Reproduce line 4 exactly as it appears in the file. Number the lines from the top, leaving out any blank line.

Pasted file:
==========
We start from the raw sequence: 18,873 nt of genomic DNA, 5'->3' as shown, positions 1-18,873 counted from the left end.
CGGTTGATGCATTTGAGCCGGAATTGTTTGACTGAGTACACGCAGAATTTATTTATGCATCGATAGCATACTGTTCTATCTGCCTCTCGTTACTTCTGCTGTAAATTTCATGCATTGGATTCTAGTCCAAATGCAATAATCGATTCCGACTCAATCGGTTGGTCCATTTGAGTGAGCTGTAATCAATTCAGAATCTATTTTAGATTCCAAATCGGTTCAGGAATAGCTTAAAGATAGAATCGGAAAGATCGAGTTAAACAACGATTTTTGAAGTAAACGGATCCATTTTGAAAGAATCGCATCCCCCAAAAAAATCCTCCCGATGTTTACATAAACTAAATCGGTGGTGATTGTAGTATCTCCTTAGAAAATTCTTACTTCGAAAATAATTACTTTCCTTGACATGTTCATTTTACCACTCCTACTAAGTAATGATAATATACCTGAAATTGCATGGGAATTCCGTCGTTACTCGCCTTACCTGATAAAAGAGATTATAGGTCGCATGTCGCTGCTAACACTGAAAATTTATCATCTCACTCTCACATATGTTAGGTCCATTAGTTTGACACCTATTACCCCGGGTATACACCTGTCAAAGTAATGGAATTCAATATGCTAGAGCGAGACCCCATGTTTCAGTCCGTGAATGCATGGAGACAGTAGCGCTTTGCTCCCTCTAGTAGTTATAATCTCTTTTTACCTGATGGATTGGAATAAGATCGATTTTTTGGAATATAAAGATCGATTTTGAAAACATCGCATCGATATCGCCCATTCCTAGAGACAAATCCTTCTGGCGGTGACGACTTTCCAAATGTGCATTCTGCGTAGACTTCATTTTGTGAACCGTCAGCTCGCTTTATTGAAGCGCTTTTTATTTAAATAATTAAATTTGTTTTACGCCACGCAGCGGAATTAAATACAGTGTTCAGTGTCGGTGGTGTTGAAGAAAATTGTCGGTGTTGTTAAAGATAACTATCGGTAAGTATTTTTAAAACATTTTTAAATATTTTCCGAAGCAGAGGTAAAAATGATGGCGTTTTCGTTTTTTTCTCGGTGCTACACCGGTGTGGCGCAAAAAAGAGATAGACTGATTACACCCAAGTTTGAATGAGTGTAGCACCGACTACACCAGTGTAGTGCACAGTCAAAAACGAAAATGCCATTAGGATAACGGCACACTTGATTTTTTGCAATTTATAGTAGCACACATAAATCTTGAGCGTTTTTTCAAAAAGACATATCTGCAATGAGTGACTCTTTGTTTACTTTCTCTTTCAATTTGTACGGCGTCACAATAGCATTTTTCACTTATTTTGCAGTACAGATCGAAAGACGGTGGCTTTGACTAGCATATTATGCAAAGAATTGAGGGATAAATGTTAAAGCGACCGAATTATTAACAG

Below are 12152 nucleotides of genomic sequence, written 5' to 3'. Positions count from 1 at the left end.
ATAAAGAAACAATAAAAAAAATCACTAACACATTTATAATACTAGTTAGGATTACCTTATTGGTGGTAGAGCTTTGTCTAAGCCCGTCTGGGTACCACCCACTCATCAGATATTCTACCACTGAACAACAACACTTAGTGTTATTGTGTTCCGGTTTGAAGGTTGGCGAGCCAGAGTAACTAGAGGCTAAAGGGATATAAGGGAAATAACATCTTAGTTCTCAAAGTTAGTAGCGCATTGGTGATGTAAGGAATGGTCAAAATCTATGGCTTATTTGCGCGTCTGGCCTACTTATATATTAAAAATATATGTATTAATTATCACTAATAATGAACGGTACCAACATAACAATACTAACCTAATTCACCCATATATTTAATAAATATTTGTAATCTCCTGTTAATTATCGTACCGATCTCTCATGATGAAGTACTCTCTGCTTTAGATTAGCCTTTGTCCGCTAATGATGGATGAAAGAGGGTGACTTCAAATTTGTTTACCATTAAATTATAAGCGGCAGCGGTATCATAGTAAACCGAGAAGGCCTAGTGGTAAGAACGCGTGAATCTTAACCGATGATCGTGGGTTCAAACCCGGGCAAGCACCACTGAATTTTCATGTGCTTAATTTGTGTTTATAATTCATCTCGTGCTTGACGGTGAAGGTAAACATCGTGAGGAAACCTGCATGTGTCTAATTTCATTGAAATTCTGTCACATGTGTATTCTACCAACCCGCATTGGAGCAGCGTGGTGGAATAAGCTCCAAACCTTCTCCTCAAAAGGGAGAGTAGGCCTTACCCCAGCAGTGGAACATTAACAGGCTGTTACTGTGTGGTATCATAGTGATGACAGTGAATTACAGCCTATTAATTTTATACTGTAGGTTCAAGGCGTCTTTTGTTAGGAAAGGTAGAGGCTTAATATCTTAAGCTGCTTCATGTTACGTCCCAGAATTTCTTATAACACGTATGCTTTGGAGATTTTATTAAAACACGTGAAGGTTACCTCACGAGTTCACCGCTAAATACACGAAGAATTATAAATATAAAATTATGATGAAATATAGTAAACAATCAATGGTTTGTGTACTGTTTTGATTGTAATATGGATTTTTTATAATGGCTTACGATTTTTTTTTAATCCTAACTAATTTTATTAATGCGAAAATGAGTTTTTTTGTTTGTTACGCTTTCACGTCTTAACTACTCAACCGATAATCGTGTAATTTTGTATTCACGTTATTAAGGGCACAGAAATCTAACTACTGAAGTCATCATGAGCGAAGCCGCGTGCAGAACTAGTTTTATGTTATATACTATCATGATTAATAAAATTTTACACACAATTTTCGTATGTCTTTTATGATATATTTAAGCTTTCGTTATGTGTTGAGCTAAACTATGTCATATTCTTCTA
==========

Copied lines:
ATAAAGAAACAATAAAAAAAATCACTAACACATTTATAATACTAGTTAGGATTACCTTATTGGTGGTAGAGCTTTGTCTAAGCCCGTCTGGGTACCACCCACTCATCAGATATTCTACCACTGAACAACAACACTTAGTGTTATTGTGTTCCGGTTTGAAGGTTGGCGAGCCAGAGTAACTAGAGGCTAAAGGGATATAAGGGAAATAACATCTTAGTTCTCAAAGTTAGTAGCGCATTGGTGATGTAAGGAATGGTCAAAATCTATGGCTTATTTGCGCGTCTGGCCTACTTATATATTAAAAATATATGTATTAATTATCACTAATAATGAACGGTACCAACATAACAATACTAACCTAATTCACCCATATATTTAATAAATATTTGTAATCTCCTGTTAATTATCGTACCGATCTCTCATGATGAAGTACTCTCTGCTTTAGATTAGCCTTTGTCCGCTAATGATGGATGAAAGAGGGTGACTTCAAATTTGTTTACCATTAAATTATAAGCGGCAGCGGTATCATAGTAAACCGAGAAGGCCTAGTGGTAAGAACGCGTGAATCTTAACCGATGATCGTGGGTTCAAACCCGGGCAAGCACCACTGAATTTTCATGTGCTTAATTTGTGTTTATAATTCATCTCGTGCTTGACGGTGAAGGTAAACATCGTGAGGAAACCTGCATGTGTCTAATTTCATTGAAATTCTGTCACATGTGTATTCTACCAACCCGCATTGGAGCAGCGTGGTGGAATAAGCTCCAAACCTTCTCCTCAAAAGGGAGAGTAGGCCTTACCCCAGCAGTGGAACATTAACAGGCTGTTACTGTGTGGTATCATAGTGATGACAGTGAATTACAGCCTATTAATTTTATACTGTAGGTTCAAGGCGTCTTTTGTTAGGAAAGGTAGAGGCTTAATATCTTAAGCTGCTTCATGTTACGTCCCAGAATTTCTTATAACACGTATGCTTTGGAGATTTTATTAAAACACGTGAAGGTTACCTCACGAGTTCACCGCTAAATACACGAAGAATTATAAATATAAAATTATGATGAAATATAGTAAACAATCAATGGTTTGTGTACTGTTTTGATTGTAATATGGATTTTTTATAATGGCTTACGATTTTTTTTTAATCCTAACTAATTTTATTAATGCGAAAATGAGTTTTTTTGTTTGTTACGCTTTCACGTCTTAACTACTCAACCGATAATCGTGTAATTTTGTATTCACGTTATTAAGGGCACAGAAATCTAACTACTGAAGTCATCATGAGCGAAGCCGCGTGCAGAACTAGTTTTATGTTATATACTATCATGATTAATAAAATTTTACACACAATTTTCGTATGTCTTTTATGATATATTTAAGCTTTCGTTATGTGTTGAGCTAAACTATGTCATATTCTTCTA